STEVE INSKEEP, HOST:
NPR's education team is grappling with a big question. It grows from a subject President Obama talks about a lot: preschool. The president wants every child in America to have what he calls high quality preschool.
RENEE MONTAGNE, HOST:
Which leaves the question of what a high quality preschool is. We visited Tulsa, Oklahoma, a leader in early childhood education. Teachers there are well-trained and well-paid. Classrooms are safe, nurturing and challenging.
INSKEEP: Tulsa has also focused on the families of kids in preschool. Their program called career advance presumes you can help kids by helping their parents. Here's NPR's Eric Westervelt.
UNIDENTIFIED WOMAN: Networking. What's networking?
ERIC WESTERVELT, BYLINE: Two dozen students, all women, settle into long white tables and stiff metal chairs in a classroom at Tulsa Community College's downtown campus. This is not your ordinary class. It's a required monthly seminar for the program Career Advance. Topics include resume building and basic finances. This week: Workplace Etiquette 101. Be on time, eye contact, firm handshake, basic hygiene.
UNIDENTIFIED WOMAN: You know, I can't be stinking it up and looking like I really did in the morning first thing, right?
WESTERVELT: Career Advance, run by the nonprofit Community Action Project of Tulsa or CAP, tries to strategically link low income parents, almost all women, with education, career training in nursing and related healthcare fields, with federal Headstart services for their children. Consuela Houessou came to Tulsa from Benin about a decade ago.
She works weekends as a nurse's assistant, but through Career Advance she hopes to become a registered nurse, a challenging but in demand and well paying job in Tulsa. What do your kids think of you doing this?
CONSUELA HOUESSOU: They're really proud. They have a mom that go back to school, you know. Because I came here I have to redo everything over. They want me to do well. We compare grades. I get A's today, what did you get?
WESTERVELT: Tulsa organizers believe linking high quality childcare with intensive help to parents going back to school might prove the missing link in anti-poverty efforts.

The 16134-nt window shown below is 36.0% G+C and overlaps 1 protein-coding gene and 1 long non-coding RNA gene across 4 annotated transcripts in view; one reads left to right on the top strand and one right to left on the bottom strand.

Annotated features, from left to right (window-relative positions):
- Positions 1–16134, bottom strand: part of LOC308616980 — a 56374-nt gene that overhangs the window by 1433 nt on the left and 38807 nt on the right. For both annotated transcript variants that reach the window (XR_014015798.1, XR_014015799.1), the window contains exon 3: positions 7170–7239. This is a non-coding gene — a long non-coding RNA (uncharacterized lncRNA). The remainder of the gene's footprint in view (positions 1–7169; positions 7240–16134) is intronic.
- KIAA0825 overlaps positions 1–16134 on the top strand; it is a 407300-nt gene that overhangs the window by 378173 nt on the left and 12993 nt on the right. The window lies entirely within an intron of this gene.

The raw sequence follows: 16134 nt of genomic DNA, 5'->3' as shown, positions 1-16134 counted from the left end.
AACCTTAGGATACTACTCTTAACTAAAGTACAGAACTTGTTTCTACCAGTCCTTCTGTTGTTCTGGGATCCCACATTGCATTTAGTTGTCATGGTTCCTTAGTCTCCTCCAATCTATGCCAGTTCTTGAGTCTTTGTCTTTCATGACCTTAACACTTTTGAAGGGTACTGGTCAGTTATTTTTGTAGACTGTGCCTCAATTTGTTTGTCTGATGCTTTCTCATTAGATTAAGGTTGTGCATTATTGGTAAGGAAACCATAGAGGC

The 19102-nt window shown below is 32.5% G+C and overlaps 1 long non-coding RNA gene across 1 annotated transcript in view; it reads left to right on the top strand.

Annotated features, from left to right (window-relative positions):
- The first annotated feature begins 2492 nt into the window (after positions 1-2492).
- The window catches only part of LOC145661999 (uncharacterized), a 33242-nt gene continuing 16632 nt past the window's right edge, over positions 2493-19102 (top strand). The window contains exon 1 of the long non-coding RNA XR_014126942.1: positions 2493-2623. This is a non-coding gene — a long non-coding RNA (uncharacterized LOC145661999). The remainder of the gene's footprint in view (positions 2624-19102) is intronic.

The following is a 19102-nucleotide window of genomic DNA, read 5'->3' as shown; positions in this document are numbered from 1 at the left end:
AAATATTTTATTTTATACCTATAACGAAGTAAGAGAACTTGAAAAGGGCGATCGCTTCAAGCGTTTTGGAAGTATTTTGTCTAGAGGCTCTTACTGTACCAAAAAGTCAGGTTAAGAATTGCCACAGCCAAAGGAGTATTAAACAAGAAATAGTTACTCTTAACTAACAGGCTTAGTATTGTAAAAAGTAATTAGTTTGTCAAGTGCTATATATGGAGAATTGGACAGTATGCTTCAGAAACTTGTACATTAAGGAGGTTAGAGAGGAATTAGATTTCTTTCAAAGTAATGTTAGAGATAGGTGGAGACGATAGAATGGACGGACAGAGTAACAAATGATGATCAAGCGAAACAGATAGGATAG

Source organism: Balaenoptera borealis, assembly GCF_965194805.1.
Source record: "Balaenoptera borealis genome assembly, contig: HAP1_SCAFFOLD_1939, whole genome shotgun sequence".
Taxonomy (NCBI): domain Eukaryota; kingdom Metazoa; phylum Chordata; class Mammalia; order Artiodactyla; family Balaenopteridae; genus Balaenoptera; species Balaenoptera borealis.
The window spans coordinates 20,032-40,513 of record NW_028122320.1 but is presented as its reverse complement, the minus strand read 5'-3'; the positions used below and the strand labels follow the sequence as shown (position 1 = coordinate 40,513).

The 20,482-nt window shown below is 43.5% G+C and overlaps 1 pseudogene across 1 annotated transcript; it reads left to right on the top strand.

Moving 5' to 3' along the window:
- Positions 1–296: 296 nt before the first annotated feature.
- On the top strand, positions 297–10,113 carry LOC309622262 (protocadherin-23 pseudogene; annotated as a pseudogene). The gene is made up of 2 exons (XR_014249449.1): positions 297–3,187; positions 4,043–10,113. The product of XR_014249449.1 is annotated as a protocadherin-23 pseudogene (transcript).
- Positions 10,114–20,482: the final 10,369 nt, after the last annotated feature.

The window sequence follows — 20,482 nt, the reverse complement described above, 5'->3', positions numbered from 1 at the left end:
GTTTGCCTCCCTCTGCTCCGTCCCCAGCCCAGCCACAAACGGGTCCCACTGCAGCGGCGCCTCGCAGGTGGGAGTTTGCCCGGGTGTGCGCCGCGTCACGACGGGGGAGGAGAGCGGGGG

STEVEN DOW: We sort of thought that maybe that combination might have some sort of compounding effect beyond what either does alone.
WESTERVELT: Steven Dow is CAP Tulsa's executive director.
DOW: The paradox of our early childhood work is that we are so focused on young children and yet many of the outcomes that we want for young children are dependent on being able to also make progress with their parents and the adults. So this inner plate is a tough nut to crack.
WESTERVELT: Down and others here think they're starting to crack it, but the change is slow and tough. It's heading for 8:30 a.m. at a bustling headstart center in East Tulsa and 32-year-old Tiffany Contreras is late to drop off her 4-year-old daughter. The on-time kids play with blocks, puzzles and books on the carpet while a teacher prepares a cereal breakfast.
8:45, still no Tiffany Contreras. Her daily juggle is on - four kids, a commute, classes, homework and meetings. Her husband, the father of her two youngest, works the night shift coating gas pipes and airplane parts at an industrial paint shop. 8:50, she finally arrives. Adding to Tiffany's hectic mix this week, a dinner gone wrong nearly torched her kitchen.
TIFFANY CONTRERAS: A pan of grease caught on fire. It ruined my stove a couple of my cabinets. Thankfully, no one was hurt. The story of my life. Always something.
WESTERVELT: For many of the low income women in Career Advance getting retrained for a career in nursing, there is always something. They often seem one event away from derailing, says staffer Megan Oehlke.